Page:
Why is this happening?:
Something about my cat's blood work let our vet know that her muscle contractions that push food through her digestive tract aren't working well. She takes Cisapride to stimulate her GI tract. It's a tiny pill, surprisingly easy to give to an ancient (20 yr old), pill-averse cat.

Hope that is a little helpful, and best wishes for all involved.
posted by Guess What at 4:10 PM on December 8, 2020 [2 favorites]

With my sister's chronically constipated cat (old age + mega colon) we used to actually give him a dose of miralax by squirting a a bit into the back of his throat* with a syringe rather than mixing into food. He was a picky eater, so by giving it to him outside of his food they made sure he got enough miralax even when he turned his nose up at dinner. So my be worth considering it your kitty occasionally skips a meal.

*He was initially brat about it. But I started giving him a treat after he got his medicine. After a few days he'd jump on his chair and open up with minimal manhandling when I told him it was medicine time.
posted by ghost phoneme at 4:11 PM on December 8, 2020

Response by poster: Cat update: She sat around sadly for a bit but then jumped up on the bed and from there to the dresser; she's followed me downstairs twice in search of treats and came back upstairs. She also drank a bunch of water and just ate a half of the Very Fancy Expensive wet food mixed with a little extra water and miralax that I made. At least for the moment she seems to be feeling better. She is hanging out on the rug in my room, though, which she usually does when she's a little shaken up.

I'm going to call the vet in the morning and try to make arrangements to borrow a car. Hopefully the extra miralax (which is PEG) will mean that the next few days until I can coordinate a vet visit will be more comfortable. In a real emergency, I could probably get to the emergency vet within twelve hours, but that would take a great deal of coordinating.

Hopefully since she has in fact been pooping regularly we have a little time to sort things out.
posted by Frowner at 4:18 PM on December 8, 2020 [3 favorites]

I also have a chronically constipated cat. I think it is related to the fluoxetine in his case. We've taken him to the vet multiple times and they reassured us that miralax is safe and that we could increase the amount if we need to. They started us with laculose but said that miralax is better.

We give him a tablespoon of pumpkin and a teaspoon of miralax with each meal. We also add a good amount of water to his food. It is like cat soup sometimes but he eats it. We know we are giving him too much miralax if he starts leaving little turd presents around so we dial it back. Every so often he takes a massive dump which makes us all feel better. I have also on occasion given him a few licks of coconut oil. No idea if that is good or bad but it seems to have helped. I don't do that regularly.
posted by mokeydraws at 4:21 PM on December 8, 2020 [2 favorites]

Our vet told us straight-up metamucil was fine, in cat-sized quantities: we'd mix a scant 1/8 teaspoon in with a can of wet food for a few days when she was having trouble going. It worked!
posted by BuddhaInABucket at 4:38 PM on December 8, 2020

My kitty has had constipation issues. My vet recommends 1/4-1/2 tsp daily of Restoralax (PEG), mixed into wet food (kitty is ~15lbs). She said not to give him dry food, or if we do, to soak it in water until its super mushy. I think this accords with a lot of the advice given here.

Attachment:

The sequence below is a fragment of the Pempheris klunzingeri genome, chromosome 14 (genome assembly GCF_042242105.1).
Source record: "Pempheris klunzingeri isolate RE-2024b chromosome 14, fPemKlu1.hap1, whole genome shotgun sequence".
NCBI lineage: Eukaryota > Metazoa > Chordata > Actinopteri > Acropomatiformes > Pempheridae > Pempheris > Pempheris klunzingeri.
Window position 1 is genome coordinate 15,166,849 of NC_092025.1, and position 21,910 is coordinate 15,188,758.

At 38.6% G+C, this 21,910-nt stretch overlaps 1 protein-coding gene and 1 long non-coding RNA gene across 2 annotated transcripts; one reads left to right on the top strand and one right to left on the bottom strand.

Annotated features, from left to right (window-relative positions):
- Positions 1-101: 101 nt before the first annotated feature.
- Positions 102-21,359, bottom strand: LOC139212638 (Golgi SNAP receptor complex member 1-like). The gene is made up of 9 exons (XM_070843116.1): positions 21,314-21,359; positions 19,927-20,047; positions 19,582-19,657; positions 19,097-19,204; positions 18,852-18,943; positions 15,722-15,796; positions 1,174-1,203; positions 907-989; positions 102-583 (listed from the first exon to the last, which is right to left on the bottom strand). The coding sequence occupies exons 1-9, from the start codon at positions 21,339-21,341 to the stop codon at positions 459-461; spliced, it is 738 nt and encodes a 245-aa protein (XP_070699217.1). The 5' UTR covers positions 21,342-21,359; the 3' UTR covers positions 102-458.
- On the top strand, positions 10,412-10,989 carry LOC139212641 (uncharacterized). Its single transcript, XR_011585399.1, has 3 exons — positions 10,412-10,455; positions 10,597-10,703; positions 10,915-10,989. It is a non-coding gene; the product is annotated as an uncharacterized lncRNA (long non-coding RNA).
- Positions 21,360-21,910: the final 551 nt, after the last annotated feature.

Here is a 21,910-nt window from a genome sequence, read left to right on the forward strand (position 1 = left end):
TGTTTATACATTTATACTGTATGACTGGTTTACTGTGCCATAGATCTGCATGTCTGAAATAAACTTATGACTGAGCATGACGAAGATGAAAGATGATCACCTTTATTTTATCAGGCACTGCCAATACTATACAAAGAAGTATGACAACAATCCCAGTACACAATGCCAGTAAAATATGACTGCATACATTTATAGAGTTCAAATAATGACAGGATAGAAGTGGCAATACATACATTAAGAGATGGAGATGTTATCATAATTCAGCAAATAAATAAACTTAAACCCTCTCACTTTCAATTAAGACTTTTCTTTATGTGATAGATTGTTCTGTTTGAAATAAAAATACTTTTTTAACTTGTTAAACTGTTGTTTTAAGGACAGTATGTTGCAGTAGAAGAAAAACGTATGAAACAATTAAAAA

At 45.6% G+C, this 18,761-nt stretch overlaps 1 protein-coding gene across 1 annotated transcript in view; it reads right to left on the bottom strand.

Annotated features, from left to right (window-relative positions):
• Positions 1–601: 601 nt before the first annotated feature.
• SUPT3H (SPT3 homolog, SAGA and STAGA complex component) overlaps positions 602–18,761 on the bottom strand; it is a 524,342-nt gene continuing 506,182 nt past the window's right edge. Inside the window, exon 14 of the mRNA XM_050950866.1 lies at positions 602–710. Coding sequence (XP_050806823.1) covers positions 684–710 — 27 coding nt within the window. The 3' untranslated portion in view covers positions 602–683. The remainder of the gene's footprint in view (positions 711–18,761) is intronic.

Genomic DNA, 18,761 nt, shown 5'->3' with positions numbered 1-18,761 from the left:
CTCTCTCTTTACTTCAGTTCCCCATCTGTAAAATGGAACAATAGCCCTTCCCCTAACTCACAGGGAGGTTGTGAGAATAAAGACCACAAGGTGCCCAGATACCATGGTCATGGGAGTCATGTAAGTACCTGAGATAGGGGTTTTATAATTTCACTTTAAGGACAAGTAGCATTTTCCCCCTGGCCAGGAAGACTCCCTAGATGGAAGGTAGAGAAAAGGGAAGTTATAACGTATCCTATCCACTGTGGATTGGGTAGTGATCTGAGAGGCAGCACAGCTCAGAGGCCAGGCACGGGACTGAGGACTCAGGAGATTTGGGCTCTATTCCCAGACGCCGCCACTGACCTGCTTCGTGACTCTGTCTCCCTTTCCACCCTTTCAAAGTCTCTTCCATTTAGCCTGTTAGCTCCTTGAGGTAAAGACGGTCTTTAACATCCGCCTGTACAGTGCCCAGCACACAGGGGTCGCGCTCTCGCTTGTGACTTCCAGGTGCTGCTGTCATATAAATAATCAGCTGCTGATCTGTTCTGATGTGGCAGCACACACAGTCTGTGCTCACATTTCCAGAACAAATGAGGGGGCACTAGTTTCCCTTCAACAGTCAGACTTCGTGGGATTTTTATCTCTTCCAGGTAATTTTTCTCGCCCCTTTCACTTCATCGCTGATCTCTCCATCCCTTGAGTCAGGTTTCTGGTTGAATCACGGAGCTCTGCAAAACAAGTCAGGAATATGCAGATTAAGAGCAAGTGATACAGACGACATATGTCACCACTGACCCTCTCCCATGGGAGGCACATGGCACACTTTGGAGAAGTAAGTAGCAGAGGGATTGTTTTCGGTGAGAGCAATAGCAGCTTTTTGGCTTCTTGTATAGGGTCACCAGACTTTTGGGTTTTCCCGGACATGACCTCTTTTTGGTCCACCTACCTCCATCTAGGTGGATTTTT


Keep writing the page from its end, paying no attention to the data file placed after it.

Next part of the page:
My cats loooooove coconut oil, so if that isn't a treatment I am sure yours would love it either way.
posted by dazedandconfused at 5:04 PM on December 8, 2020

1 tsp - 1 tbsp plain canned pumpkin (not the pumpkin pie stuff, obviously) 1-2x/day mixed with wet and/or dry food keeps things moving. I'm not sure PEG is supposed to be used long term, but pumpkin is very safe and can be a daily supplement forever.

Water fountains (especially metal or ceramic ones) work great for encouraging cats to drink water. I also mix my cats' wet food with extra water. Enough to make it sloppy, not enough to make it liquid.
posted by Anonymous at 5:51 PM on December 8, 2020

Nthing pumpkin, good luck!
posted by getawaysticks at 6:00 PM on December 8, 2020 [2 favorites]

Our vet said 1/4 tsp of mirilax is fine (and our car is 7 lbs soaking wet). We also raised the dose a bit too far at one point, until, as monkeydraws described, we got soft little presents. Kitty did not seem to notice!

Our kitty was eventually diagnosed with "triadic syndrome" which is basically GI irritation, and constipation seems to be part of it. So she gets mirilax every day now, and the vet is fine with that. She would not eat pumpkin. We mix mirilax into her daily bit of wet food.

I'll also add from human experience of recurring constipation, a doc once told me to do a solid 2 weeks on mirilax just to get everything cleaned out, and that was good advice.

Hope your kitty improves and stays that way!
posted by Dashy at 7:09 PM on December 8, 2020

I also had a cat with this issue. Like kitchen witch, he had a mega colon, which meant that his colon had stretched out and so he would sometimes get impacted and had to get an enema at the vet. He was on prozac for anxiety as well.

I would know he was in trouble if I picked him up and his middle was swollen and full, a bit like a football. What helped keep him out of the vet hospital was:

-Special high fiber prescription food, I had great success with royal canin. It had to be prescribed by the vet and it wasn't cheap, but it was very effective and less expensive than regular enemas!
-Miralax sprinkled on his food if he was seeming a bit backed up.
-Water fountain as others have mentioned
- There was a tuna-flavored paste that helped keep his BMs from getting too hard, you put it on their little forepaws and they from it off. Our daily routine was pill and then that as a reward. Ask your vet about it!